Seen as the "next phase of the internet" the metaverse is an online world that merges the physical world with XR, AR, and VR to revolutionize the way that society works, interacts, and lives online.
An action that increases the supply of tokens and is the opposite of burn. Minting often occurs when a user enters a pool and acquires an ownership share. Minting and burning are essential parts of non collateralized stablecoin models (i.e., when stablecoin gets too expensive more are minted, which increases supply and reduces prices). Minting is also a means to reward user behavior. You mint NFTs as well as cryptocurrency created in many Layer 2 solutions.
Number Only Once
A number associated with Ethereum transactions that increases by one with every transaction, and a value that can only be used once. A common issue that Blocknative's pre-chain monitoring API solves is identifying nonce gaps which create stuck transactions prevent wallets from completing new transactions.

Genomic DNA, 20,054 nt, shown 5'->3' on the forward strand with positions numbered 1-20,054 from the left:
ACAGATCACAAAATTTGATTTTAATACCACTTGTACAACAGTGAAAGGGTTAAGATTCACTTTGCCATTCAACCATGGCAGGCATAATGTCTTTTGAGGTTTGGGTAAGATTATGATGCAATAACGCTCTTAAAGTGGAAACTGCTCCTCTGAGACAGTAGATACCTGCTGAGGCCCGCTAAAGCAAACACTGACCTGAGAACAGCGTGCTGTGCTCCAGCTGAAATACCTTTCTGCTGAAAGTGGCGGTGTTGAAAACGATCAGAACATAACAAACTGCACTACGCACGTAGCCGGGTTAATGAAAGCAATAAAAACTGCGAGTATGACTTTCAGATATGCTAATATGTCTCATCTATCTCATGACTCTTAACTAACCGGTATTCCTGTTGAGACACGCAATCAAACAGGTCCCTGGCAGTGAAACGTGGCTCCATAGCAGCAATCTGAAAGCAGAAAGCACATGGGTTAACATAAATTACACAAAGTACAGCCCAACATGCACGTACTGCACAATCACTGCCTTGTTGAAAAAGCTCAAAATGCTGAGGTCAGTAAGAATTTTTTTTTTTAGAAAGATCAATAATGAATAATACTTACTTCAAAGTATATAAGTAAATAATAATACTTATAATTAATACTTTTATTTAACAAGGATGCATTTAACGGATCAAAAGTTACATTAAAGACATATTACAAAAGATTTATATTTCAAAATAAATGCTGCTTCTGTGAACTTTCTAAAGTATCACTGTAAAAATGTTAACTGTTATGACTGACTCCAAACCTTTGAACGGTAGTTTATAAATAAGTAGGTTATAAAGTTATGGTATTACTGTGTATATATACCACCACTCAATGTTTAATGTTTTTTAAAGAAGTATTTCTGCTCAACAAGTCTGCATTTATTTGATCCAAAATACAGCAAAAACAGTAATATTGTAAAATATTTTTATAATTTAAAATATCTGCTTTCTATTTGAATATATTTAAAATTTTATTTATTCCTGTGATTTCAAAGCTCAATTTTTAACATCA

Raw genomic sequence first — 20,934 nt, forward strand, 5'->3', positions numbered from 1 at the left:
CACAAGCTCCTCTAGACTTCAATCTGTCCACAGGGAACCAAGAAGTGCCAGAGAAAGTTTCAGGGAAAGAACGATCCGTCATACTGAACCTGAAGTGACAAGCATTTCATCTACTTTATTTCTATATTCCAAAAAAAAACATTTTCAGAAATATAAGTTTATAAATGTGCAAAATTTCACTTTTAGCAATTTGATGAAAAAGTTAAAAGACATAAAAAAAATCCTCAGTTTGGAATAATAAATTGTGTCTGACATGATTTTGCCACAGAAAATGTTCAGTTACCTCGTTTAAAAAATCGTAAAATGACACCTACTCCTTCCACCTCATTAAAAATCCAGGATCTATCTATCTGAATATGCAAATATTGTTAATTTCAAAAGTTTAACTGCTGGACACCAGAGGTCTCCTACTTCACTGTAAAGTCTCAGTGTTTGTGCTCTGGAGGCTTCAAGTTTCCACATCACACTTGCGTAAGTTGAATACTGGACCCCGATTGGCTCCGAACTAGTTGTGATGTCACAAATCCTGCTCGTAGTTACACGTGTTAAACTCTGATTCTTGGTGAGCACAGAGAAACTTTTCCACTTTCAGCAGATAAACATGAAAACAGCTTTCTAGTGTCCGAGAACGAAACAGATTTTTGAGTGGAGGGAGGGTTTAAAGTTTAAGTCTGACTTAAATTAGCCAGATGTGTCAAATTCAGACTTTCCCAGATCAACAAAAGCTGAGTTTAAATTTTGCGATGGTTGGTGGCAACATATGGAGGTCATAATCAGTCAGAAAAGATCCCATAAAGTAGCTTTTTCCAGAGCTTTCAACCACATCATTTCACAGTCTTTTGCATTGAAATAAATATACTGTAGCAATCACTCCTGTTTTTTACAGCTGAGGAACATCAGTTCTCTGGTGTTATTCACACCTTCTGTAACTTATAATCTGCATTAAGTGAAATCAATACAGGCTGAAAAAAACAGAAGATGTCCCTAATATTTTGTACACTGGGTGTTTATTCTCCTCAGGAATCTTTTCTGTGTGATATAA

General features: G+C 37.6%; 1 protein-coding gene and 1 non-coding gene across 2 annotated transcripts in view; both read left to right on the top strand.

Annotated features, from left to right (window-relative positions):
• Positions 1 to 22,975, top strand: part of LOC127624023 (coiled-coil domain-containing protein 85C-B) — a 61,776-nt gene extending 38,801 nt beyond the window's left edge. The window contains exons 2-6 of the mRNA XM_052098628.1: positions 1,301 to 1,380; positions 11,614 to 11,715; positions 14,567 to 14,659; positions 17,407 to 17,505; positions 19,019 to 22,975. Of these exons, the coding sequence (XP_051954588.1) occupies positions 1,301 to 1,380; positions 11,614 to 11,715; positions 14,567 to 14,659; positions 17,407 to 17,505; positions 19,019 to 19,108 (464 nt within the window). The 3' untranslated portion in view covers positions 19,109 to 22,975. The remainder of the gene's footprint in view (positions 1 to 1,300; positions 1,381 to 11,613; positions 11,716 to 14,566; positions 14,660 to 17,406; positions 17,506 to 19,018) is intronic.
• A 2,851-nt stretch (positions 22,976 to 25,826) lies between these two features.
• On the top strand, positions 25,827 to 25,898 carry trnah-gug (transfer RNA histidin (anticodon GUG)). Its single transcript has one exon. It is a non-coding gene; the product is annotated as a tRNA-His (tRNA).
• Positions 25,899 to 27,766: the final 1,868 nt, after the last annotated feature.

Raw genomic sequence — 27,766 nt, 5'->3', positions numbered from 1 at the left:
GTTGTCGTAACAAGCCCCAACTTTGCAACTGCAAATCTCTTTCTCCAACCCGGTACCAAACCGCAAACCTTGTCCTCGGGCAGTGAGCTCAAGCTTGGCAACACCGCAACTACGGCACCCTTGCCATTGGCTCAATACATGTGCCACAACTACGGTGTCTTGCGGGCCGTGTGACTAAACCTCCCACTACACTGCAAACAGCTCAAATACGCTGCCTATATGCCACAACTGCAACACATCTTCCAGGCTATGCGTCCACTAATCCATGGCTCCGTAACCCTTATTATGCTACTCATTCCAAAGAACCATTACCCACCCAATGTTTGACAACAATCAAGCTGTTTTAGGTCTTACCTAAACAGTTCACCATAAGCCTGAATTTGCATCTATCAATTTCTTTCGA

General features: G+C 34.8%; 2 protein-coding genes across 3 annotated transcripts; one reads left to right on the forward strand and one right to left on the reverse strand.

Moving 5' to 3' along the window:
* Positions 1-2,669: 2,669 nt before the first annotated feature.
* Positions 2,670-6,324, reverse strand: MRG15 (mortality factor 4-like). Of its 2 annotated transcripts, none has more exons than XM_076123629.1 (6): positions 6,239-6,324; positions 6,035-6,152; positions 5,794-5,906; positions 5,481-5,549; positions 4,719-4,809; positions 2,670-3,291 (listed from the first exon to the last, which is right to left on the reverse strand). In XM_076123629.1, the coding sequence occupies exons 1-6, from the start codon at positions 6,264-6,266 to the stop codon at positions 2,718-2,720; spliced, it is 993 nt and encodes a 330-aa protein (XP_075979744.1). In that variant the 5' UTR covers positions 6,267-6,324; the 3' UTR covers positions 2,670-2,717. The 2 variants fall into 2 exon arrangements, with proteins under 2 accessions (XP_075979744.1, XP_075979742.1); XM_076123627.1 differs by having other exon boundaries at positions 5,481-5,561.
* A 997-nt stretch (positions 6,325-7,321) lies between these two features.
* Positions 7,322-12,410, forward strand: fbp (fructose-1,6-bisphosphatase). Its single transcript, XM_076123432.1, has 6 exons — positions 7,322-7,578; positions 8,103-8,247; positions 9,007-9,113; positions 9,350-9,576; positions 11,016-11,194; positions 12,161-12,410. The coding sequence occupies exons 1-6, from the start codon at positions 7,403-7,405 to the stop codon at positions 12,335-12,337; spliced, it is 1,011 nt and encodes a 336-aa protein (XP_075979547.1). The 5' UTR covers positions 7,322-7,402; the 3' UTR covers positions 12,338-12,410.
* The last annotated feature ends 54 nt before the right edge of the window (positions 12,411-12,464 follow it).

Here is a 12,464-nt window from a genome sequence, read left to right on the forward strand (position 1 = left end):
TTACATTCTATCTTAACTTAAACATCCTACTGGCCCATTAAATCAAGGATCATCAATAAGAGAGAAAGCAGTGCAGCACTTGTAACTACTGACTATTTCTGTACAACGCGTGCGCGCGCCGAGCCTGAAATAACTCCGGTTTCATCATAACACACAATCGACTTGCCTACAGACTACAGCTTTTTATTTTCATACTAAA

Non-fungible Token
A digital asset based on Ethereum's ERC-721 token standard that can be used to represent ownership of a variety of digital assets including art, photography, music, and more. Developers can use Blocknative for NFTs to provide users with transaction notifications, gas estimations, and confidence buying and selling NFTs.
Profile Picture
Many NFT projects have been built around PFPs - examples include World of Women, CryptoPunks, BAYC, Cool Cats etc.
Player Cards
Player Cards are collectible NFT's that are used to compete in fantasy experiences hosted by Metarenas.
Private Key
A private key is essentially a password — typically a set of words — that allows you to access your wallet and manage your crypto assets. You should never share your private key.
Public Key